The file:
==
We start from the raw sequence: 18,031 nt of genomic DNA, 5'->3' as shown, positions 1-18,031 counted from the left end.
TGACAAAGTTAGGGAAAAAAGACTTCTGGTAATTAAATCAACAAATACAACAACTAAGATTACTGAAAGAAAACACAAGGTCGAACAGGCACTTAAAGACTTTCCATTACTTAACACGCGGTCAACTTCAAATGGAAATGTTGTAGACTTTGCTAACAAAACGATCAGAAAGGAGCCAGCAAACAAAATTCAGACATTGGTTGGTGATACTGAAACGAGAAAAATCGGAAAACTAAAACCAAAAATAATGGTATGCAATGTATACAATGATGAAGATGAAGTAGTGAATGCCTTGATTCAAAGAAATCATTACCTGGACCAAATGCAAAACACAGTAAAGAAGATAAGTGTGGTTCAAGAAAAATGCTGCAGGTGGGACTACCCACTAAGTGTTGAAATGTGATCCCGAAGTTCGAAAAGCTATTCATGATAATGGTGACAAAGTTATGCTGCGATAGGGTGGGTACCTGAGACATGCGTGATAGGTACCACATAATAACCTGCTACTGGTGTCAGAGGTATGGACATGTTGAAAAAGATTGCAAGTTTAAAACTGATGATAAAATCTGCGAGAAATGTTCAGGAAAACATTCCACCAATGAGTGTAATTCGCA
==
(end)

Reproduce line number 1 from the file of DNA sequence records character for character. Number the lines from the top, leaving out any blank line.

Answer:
We start from the raw sequence: 18,031 nt of genomic DNA, 5'->3' as shown, positions 1-18,031 counted from the left end.